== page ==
Written by Maria Koppelberger. Media by Kelsey Neier.
I met Jonathan Wilson-Hartgrove over pre-Chapel breakfast with my fellow students. It was a rare occasion for us students to be up so early, let alone cooking a real breakfast of waffles, bacon, and eggs. Hartgrove appeared to be a kind, gentle, and personable man, and my suspicions were promptly confirmed. He is a bit imposing at first, only because he is so tall, but his friendly mannerisms and Southern drawl put us all at ease. He told us stories about folk schools in the heart of the Appalachians, and the problem with hipsters in the inner city. This man knew what he was talking about, knew the history and its effect on today, and how it’s so possible to hurt others without meaning to. His passion showed itself from the start.
My COR401 group invited Hartgrove to visit GC. We are intent on learning about and acting on Christian values of reconciliation, and he is much farther along on the journey than we are. My COR group sees that Greenville College campus is full of division. This division is unhealthy and undermines the integrity of the institution. (Don’t confuse division with diversity; diversity is awesome, division is not.) As Christians, we should work to resolve this division. Snyder and Scandrett, authors of the COR textbook Salvation Means Creation Healed, tell us sin causes division between people. Salvation is brought about by reconciling these divisions. So, as we work with God toward salvation, we must work at healing these divisions. If we don’t, as a college community that claims to be Christ-centered, we’re acting hypocritically and sinfully. For our COR project, we’re focusing specifically on racial division (versus other types of interpersonal division), and Jonathan Wilson-Hartgrove is an expert in this field.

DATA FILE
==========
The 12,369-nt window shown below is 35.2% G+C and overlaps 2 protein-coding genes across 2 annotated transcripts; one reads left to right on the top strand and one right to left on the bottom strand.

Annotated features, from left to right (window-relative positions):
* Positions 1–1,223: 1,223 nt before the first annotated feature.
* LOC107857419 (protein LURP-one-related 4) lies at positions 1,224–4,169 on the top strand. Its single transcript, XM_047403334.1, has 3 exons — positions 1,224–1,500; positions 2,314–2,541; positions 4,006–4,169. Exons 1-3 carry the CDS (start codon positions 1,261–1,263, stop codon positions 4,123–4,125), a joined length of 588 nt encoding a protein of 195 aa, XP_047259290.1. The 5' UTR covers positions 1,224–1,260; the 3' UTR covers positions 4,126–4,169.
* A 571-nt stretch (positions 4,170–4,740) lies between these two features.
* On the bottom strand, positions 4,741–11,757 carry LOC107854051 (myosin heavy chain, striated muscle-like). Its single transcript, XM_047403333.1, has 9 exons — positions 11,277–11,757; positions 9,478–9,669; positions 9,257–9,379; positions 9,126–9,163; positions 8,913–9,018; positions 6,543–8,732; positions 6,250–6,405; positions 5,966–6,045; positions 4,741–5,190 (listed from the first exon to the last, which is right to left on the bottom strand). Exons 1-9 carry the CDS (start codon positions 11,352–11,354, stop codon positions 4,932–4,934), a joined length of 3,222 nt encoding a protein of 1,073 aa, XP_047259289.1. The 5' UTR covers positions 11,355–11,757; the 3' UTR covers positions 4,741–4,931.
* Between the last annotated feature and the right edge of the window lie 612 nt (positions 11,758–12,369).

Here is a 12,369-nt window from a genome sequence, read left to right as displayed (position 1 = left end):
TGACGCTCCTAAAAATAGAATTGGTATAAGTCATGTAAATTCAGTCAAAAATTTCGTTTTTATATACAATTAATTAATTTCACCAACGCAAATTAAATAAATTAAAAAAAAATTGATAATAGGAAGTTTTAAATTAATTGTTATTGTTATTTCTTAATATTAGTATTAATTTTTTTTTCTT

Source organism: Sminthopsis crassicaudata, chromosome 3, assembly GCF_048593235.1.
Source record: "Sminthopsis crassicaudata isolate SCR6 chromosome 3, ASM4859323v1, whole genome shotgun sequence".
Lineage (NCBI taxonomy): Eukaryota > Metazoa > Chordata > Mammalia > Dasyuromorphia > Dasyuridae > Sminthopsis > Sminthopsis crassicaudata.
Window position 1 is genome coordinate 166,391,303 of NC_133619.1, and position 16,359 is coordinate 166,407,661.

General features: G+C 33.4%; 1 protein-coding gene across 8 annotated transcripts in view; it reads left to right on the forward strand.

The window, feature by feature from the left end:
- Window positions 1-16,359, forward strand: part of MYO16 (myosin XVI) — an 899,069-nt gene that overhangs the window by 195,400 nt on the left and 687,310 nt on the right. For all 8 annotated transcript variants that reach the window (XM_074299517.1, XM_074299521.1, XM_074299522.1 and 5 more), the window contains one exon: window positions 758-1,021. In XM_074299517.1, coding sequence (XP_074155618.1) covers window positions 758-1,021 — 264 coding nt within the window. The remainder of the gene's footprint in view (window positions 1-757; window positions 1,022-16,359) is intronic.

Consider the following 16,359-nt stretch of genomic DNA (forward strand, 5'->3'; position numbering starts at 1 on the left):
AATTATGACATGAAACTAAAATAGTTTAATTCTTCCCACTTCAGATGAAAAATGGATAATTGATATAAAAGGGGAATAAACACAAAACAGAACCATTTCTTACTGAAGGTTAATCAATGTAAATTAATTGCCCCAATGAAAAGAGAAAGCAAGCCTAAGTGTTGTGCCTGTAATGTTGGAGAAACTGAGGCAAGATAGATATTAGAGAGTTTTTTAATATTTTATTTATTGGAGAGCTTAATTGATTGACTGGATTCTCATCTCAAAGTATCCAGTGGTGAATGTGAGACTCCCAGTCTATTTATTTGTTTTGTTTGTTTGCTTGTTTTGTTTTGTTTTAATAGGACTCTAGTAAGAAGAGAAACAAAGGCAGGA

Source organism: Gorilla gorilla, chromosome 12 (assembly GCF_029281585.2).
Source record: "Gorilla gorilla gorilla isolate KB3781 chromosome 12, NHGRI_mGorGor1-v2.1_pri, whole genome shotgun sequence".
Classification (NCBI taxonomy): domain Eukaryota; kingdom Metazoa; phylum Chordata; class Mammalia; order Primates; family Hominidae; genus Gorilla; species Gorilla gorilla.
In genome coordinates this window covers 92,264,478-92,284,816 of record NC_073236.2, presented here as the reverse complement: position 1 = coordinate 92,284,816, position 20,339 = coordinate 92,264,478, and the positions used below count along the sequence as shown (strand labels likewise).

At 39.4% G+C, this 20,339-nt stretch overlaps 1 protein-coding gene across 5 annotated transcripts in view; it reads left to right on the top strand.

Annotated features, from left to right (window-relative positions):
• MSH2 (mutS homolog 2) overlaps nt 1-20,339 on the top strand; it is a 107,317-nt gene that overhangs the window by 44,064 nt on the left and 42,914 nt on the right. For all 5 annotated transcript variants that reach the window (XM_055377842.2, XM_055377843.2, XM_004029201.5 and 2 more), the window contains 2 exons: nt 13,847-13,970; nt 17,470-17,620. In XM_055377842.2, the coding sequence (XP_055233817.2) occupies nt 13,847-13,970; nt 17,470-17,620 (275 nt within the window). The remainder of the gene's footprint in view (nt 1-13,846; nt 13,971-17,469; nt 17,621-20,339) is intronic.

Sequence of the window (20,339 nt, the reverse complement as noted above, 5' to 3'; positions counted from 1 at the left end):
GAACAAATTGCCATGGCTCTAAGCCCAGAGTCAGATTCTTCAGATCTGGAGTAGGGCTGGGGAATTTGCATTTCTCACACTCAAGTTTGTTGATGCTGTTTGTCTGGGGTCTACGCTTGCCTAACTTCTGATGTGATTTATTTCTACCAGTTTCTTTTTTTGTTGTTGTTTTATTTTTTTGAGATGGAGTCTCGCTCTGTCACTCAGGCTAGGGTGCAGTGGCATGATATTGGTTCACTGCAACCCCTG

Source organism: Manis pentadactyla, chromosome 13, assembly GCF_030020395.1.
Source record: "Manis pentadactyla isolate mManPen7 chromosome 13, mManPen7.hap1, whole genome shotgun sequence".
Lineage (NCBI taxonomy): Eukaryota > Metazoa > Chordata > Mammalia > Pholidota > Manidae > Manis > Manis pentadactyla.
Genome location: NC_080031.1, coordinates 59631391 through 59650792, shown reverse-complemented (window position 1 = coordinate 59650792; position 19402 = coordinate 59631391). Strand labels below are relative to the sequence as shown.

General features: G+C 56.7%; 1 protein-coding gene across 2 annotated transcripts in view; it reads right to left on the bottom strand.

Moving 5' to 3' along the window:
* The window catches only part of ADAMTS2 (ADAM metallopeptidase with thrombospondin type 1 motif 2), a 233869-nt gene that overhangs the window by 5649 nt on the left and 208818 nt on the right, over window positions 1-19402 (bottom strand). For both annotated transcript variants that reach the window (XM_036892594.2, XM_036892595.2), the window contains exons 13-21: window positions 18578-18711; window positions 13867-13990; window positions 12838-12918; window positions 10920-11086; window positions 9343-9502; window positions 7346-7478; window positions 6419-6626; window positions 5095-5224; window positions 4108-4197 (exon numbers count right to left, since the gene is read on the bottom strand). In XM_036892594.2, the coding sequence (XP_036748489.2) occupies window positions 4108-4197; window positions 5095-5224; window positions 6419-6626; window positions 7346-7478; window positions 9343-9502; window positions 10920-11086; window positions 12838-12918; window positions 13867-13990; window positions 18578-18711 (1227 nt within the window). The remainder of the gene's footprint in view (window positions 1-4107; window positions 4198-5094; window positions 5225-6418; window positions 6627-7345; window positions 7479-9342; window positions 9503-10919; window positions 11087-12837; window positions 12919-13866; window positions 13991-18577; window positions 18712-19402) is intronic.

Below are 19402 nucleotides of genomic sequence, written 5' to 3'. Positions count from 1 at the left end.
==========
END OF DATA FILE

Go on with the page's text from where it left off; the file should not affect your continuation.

Hartgrove gave an inspiring chapel lecture, urging us to recognize racial division and to participate in reconciliation. He primarily focused on historical division between black and white people in the United States. Once slavery was gone, segregation became a way of life. Racism wasn’t, and isn’t, just in laws, but in us. He tells us that when we look in the mirror, racism affects what we see. In addressing issues of racism, we must understand the depths of racism. There is a tendency in our world today to attempt “color blindness” as a way of combating the issue, however this does not get at the heart of racism and root it out. Color blindness, pretending race does not exist, only makes us blind to the injustices perpetuated in our society. As Christians, we must see this injustice and fight against. He says that those who worked in the civil rights movement held fast to the idea of Beloved Community and their text was Jesus’ life and work. So it should be with us today. Many Americans think they aren’t responsible for what they didn’t start. True, we did not start racism, but we have a hand in it and we are responsible for the task of reconciling relationships, just as Jesus reconciled relationships.
Jonathan Wilson-Hartgrove’s lecture was a wonderful ending to a week of racial seminars hosted by my COR group and the Office of Multicultural Affairs. However, I sincerely hope that this is not the end of Greenville’s engagement with issues of racial reconciliation. If you’d like to learn more about Hartgrove’s ideas, check out one of his many books. Or, listen to his full lecture on Greenville’s page at iTunes U. And, if you’re interested in racial reconciliation specifically at GC, make sure to attend COR group 6’s CDL presentation, or get in touch with Pedro Valentin, Dean of Multicultural Affairs.